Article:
Lung Health Checks

The Importance of Lung Health Checks Attending a lung health check can lead to early diagnosis and successful treatment of respiratory conditions. Telephone Assessment A telephone assessment is a crucial step in the healthcare process that involves a 20-minute conversation with a trained nurse.

Flu & Covid Clinics 2023-24

NHS Flu Vaccination Programme 2023

We are starting our Flu Clinics in September for all eligible patients.

We have walk in clinics taking place at West Wing on:

Saturday 23rd September

Contact our surgery to book an appointment and find out about our upcoming Covid Clinics.

Contact about Eligibility

You must be over 18 and eligible to attend these clinics.

Please see below for information on eligibility:

Dr Sims and Partners supports the NHS Flu Vaccination Programme

Who can have the flu vaccine?

The flu vaccine is given free on the NHS to adults who:

  • are 65 and over (including those who will be 65 by 31 March 2024)
  • have certain long term health conditions
  • are pregnant
  • are in long-stay residential care
  • receive a carer’s allowance, or are the main carer for an older or disabled person who may be at risk if you get sick
  • live with someone who is more likely to get a severe infection due to a weakened immune system, such as someone living with HIV, someone who has had a transplant, or is having certain treatments for cancer, lupus or rheumatoid arthritis

Information about the flu vaccination

Flu vaccination is safe and effective for adults and children. It’s offered every year through the NHS to help protect people at risk of getting seriously ill from flu.

You can find out more information about via the video and information below within this post.

Protecting your child against flu British Sign Language (BSL) video

Why is flu vaccination important?

The importance of receiving flu immunisation cannot be emphasised enough, given the potential harm and even danger it can pose to vulnerable individuals with underlying health conditions. While the symptoms may only be mild for some, the potential risks should not be disregarded.

To achieve maximum protection, it is highly recommended to receive the flu vaccine in the fall or early winter months before the onset of the flu season. However, one can still receive the vaccine at a later time and obtain the necessary protection against the flu.

5 reasons to vaccinate your child from flu

Protecting your child against flu has its advantages, and doing it ahead of the flu season reduces severe risks to your family.

The following 5 reasons to vaccinate your child include;

1. Protect your child

The vaccine will help protect your child against flu and serious complications such as bronchitis and pneumonia.

2. Protect you, your family and friends

Vaccinating your child will help protect more vulnerable friends and family.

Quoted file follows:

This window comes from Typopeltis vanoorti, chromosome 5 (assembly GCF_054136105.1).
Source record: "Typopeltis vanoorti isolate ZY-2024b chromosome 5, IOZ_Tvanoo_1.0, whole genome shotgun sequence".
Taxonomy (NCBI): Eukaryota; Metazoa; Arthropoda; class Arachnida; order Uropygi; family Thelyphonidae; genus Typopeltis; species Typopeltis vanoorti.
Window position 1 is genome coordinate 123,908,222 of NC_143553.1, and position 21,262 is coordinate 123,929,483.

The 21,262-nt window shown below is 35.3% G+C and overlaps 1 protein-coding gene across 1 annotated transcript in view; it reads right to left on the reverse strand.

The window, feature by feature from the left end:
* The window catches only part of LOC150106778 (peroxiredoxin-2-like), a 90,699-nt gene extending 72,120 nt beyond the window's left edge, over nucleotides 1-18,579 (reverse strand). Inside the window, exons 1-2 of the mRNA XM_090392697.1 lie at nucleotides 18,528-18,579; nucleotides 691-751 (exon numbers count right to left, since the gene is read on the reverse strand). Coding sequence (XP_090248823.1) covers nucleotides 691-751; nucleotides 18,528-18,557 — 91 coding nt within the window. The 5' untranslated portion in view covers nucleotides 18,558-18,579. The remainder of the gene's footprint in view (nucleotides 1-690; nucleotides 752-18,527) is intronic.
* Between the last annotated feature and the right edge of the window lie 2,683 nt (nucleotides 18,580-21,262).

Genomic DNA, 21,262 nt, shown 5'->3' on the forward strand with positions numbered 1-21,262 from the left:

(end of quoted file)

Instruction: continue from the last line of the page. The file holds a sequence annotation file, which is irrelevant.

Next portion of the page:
3. No injection needed

The nasal spray is painless and easy to have.

4. It’s better than having flu

The nasal spray helps protect against flu, has been given to millions of children worldwide and has an excellent safety record.

5. Avoid costs

If your child gets flu, you may have to take time off work or arrange alternative childcare.

Protecting the country against deadly viruses in September

Ahead of winter, the NHS is looking to protect and safeguard the UK from deadly viruses including adults and children.

Beginning in September 2023, the NHS intends to offer the flu vaccine to a several children across the country.

The vaccination programme will be done by extending the flu vaccine coverage to millions of children across the UK.

It will commence the flu programme with a strategic approach to administer flu vaccinations through schools and community clinics.

Consequently, it will reduce the likelihood of children requiring hospitalisation, thereby alleviating the burden on the healthcare system.

Moreover, this preventive measure will effectively disrupt the transmission chain and spread of the virus across the wider population.

Those with enduring health afflictions may receive the vaccine via GP surgeries.

This is to reduce the potential threat of serious illness to the younger population. In addition, children aged 2 and 3 years may seek an appointment with their GP practice for the same purpose.

Questions and answers about the flu vaccination

Below are some questions with answers for parents and individuals regarding the flu vaccination:

Why should I have the flu vaccine?

Flu can be a very unpleasant illness causing fever, stuffy nose, dry cough, sore throat, aching muscles and joints, and extreme tiredness.

This can last several days or more. Some people develop complications and need to go to hospital for treatment.

What are the benefits of the vaccine?

Having the vaccine will help protect you from what can be a very nasty illness. It can help you avoid having to miss out on the things you enjoy and disruption to your education.

Why are so many young people being offered the vaccine?

The vaccine will help protect you against flu and reduces the chance of you spreading flu to others, so in turn helps protect your family and friends.

It will help to reduce flu levels in the population in the winter when there may be pressure on the NHS with COVID-19 and other respiratory viruses in circulation.

I had the flu vaccination last year. Do I need another one this year?